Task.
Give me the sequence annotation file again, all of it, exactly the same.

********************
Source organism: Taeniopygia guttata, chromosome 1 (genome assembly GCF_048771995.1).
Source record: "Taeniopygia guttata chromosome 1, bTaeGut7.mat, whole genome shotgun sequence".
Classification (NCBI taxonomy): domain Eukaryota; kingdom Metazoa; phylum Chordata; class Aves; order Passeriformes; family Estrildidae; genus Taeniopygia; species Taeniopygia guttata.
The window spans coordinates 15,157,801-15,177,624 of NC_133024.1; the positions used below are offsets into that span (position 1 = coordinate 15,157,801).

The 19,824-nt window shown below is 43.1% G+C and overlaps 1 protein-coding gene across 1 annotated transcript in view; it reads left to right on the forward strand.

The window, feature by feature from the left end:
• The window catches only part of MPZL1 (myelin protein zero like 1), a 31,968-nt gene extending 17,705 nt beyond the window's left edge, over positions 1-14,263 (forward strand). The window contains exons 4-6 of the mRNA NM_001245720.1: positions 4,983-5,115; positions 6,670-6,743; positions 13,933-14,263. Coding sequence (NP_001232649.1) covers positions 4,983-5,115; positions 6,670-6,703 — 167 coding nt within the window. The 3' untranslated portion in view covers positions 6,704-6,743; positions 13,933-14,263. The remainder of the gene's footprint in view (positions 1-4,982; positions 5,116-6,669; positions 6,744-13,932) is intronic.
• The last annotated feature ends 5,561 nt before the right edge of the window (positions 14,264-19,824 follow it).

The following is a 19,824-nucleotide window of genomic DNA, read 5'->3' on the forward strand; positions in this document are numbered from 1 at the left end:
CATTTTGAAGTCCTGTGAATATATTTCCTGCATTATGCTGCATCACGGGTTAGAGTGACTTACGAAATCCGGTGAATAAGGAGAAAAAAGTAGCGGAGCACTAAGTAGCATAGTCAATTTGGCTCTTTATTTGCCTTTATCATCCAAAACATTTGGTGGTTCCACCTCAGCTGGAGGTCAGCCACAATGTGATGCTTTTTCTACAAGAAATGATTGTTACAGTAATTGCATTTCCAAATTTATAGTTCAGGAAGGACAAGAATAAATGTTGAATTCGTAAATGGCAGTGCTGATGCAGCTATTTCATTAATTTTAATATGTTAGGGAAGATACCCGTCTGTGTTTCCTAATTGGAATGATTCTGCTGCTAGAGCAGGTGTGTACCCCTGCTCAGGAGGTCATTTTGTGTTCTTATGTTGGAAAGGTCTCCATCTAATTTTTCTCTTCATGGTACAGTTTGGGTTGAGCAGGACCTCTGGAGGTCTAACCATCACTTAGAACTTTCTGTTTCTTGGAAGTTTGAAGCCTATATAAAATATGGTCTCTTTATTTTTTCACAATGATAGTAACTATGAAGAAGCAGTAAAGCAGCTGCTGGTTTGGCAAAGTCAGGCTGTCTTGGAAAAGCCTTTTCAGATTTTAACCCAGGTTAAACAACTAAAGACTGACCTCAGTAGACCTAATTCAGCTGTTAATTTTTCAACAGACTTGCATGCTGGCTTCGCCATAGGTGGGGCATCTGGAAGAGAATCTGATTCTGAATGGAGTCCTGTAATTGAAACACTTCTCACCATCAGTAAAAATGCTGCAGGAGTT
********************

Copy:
Source organism: Taeniopygia guttata, chromosome 1 (genome assembly GCF_048771995.1).
Source record: "Taeniopygia guttata chromosome 1, bTaeGut7.mat, whole genome shotgun sequence".
Classification (NCBI taxonomy): domain Eukaryota; kingdom Metazoa; phylum Chordata; class Aves; order Passeriformes; family Estrildidae; genus Taeniopygia; species Taeniopygia guttata.
The window spans coordinates 15,157,801-15,177,624 of NC_133024.1; the positions used below are offsets into that span (position 1 = coordinate 15,157,801).

The 19,824-nt window shown below is 43.1% G+C and overlaps 1 protein-coding gene across 1 annotated transcript in view; it reads left to right on the forward strand.

The window, feature by feature from the left end:
• The window catches only part of MPZL1 (myelin protein zero like 1), a 31,968-nt gene extending 17,705 nt beyond the window's left edge, over positions 1-14,263 (forward strand). The window contains exons 4-6 of the mRNA NM_001245720.1: positions 4,983-5,115; positions 6,670-6,743; positions 13,933-14,263. Coding sequence (NP_001232649.1) covers positions 4,983-5,115; positions 6,670-6,703 — 167 coding nt within the window. The 3' untranslated portion in view covers positions 6,704-6,743; positions 13,933-14,263. The remainder of the gene's footprint in view (positions 1-4,982; positions 5,116-6,669; positions 6,744-13,932) is intronic.
• The last annotated feature ends 5,561 nt before the right edge of the window (positions 14,264-19,824 follow it).

The following is a 19,824-nucleotide window of genomic DNA, read 5'->3' on the forward strand; positions in this document are numbered from 1 at the left end:
CATTTTGAAGTCCTGTGAATATATTTCCTGCATTATGCTGCATCACGGGTTAGAGTGACTTACGAAATCCGGTGAATAAGGAGAAAAAAGTAGCGGAGCACTAAGTAGCATAGTCAATTTGGCTCTTTATTTGCCTTTATCATCCAAAACATTTGGTGGTTCCACCTCAGCTGGAGGTCAGCCACAATGTGATGCTTTTTCTACAAGAAATGATTGTTACAGTAATTGCATTTCCAAATTTATAGTTCAGGAAGGACAAGAATAAATGTTGAATTCGTAAATGGCAGTGCTGATGCAGCTATTTCATTAATTTTAATATGTTAGGGAAGATACCCGTCTGTGTTTCCTAATTGGAATGATTCTGCTGCTAGAGCAGGTGTGTACCCCTGCTCAGGAGGTCATTTTGTGTTCTTATGTTGGAAAGGTCTCCATCTAATTTTTCTCTTCATGGTACAGTTTGGGTTGAGCAGGACCTCTGGAGGTCTAACCATCACTTAGAACTTTCTGTTTCTTGGAAGTTTGAAGCCTATATAAAATATGGTCTCTTTATTTTTTCACAATGATAGTAACTATGAAGAAGCAGTAAAGCAGCTGCTGGTTTGGCAAAGTCAGGCTGTCTTGGAAAAGCCTTTTCAGATTTTAACCCAGGTTAAACAACTAAAGACTGACCTCAGTAGACCTAATTCAGCTGTTAATTTTTCAACAGACTTGCATGCTGGCTTCGCCATAGGTGGGGCATCTGGAAGAGAATCTGATTCTGAATGGAGTCCTGTAATTGAAACACTTCTCACCATCAGTAAAAATGCTGCAGGAGTT